In order to reach the San Gerardo Biological Station, one must hike an hour downhill. The hike down is not bad, what’s worse is the hike back up hill. I am happy to report that the hike uphill, while seemingly terrible when thinking about it, is not a bad hike. What’s even more amazing is how every single plant has made it either down or up the hill. Plants cannot move, so in order for animal pollinated plants to be pollinated, their pollinators must go up or down the hill.
Pollinators come in all shapes and sizes. Most people think of pollinators as bees or birds, but there are many more pollinators. For example, bats often pollinate flowers that open at night. Usually these flowers hang upside down on the tree and smell rotten. Some flowers are pollinated by beetles or flies, those flowers are usually small in size, depending on the pollinator. However, other flowers are pollinated by monkeys and other large animals, although that is less common.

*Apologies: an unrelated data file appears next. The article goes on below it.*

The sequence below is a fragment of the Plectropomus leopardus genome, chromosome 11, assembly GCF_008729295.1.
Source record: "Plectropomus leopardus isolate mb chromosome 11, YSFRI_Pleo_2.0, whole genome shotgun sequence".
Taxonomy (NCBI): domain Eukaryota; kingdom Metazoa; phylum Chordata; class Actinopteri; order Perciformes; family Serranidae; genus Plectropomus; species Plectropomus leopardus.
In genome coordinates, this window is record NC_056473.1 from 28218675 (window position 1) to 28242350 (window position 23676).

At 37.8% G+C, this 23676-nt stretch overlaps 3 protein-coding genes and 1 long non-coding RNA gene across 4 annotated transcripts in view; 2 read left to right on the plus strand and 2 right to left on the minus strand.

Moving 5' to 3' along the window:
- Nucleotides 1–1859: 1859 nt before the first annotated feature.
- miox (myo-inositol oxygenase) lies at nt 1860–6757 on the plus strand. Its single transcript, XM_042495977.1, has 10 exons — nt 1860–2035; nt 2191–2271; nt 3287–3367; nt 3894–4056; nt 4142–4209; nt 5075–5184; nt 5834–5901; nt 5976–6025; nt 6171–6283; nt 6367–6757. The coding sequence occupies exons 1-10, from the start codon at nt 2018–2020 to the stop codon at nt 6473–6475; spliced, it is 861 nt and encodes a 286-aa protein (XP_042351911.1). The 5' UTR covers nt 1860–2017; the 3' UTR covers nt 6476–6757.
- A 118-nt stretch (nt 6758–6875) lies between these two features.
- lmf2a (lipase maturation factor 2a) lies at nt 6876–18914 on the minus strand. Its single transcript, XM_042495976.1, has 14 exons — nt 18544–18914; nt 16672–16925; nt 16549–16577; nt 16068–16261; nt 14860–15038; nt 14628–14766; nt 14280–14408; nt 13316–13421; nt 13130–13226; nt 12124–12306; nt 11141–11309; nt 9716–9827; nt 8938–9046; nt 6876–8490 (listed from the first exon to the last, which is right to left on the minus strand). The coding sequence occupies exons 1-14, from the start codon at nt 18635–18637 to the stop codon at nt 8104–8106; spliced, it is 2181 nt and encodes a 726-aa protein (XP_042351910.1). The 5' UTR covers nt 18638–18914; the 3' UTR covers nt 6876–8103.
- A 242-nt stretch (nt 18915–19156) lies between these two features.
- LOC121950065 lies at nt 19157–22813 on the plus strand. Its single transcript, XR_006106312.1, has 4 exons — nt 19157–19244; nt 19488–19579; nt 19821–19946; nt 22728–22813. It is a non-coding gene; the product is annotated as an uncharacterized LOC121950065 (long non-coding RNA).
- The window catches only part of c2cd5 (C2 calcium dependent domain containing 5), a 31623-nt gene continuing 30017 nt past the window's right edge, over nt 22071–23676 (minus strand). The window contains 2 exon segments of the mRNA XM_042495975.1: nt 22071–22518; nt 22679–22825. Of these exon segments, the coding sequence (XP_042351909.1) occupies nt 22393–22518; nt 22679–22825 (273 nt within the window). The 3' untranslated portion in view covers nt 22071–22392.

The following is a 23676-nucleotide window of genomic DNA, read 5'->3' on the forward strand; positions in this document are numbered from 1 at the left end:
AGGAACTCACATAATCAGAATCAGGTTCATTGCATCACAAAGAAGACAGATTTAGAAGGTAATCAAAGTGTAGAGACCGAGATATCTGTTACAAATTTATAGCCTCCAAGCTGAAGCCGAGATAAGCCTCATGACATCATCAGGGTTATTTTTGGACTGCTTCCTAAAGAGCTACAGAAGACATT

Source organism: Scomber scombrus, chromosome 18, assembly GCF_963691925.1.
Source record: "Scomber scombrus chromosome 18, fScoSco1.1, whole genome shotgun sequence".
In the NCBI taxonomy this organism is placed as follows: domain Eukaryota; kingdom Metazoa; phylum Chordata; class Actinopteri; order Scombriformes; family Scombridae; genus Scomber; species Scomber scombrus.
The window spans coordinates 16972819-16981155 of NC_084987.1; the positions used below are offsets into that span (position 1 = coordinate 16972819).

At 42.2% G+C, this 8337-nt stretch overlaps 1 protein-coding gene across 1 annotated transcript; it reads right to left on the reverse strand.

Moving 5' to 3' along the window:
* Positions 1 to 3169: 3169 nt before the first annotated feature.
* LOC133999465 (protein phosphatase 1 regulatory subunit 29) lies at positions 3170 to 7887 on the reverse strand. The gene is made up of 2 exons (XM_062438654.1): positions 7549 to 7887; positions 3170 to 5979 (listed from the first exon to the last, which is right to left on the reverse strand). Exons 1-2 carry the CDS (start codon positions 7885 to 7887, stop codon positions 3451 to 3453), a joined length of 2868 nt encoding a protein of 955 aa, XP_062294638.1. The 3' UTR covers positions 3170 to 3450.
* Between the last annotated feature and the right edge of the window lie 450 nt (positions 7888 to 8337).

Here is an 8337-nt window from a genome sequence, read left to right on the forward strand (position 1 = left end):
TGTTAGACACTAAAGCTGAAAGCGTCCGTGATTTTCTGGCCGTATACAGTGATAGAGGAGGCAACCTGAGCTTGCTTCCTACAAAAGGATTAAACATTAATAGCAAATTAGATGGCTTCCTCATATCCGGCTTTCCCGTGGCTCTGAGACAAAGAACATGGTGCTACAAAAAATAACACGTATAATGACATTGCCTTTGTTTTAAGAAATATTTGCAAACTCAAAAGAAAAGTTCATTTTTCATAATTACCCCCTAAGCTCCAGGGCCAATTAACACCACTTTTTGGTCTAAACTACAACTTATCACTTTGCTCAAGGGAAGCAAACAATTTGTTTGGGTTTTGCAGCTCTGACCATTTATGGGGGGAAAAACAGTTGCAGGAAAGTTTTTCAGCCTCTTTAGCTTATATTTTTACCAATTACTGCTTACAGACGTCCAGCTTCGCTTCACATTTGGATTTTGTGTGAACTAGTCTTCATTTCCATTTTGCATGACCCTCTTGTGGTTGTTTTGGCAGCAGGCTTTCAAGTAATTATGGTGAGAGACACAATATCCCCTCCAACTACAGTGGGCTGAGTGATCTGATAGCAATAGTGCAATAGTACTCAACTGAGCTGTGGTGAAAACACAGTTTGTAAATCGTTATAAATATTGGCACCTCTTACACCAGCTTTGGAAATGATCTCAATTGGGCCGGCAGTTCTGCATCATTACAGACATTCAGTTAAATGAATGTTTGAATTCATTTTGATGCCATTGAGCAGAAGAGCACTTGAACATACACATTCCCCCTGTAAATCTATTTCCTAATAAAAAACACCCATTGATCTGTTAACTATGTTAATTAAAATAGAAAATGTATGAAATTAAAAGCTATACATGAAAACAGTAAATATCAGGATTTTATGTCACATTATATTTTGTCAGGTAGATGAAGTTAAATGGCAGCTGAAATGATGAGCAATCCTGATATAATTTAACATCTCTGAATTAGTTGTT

In order to learn who pollinates what type of flower, we paired up and went on hikes to find flowers. Once we returned to the station, we had to decide who we thought pollinated each flower. The most difficult part of the activity: there was not a right or wrong answer. Some flowers we said were pollinated by butterflies, but our professor said birds, and we were told that really either answer could be right. Biologists like to place things in boxes, but really, nature has no box. Plants try to attract pollinators with many different things, and do not care whether it is pollinated by a flower or butterfly. (Unless the plant is specialized to a pollinator.)
Pollinators are important in ensuring the survival of plants, and declines in their populations can cause declines in food supply. Their importance cannot be overlooked. Overall, we should appreciate our pollinators for all their hard work, for helping plants survive, and for traveling up and down the hill to reach San Gerardo.
College of Wooster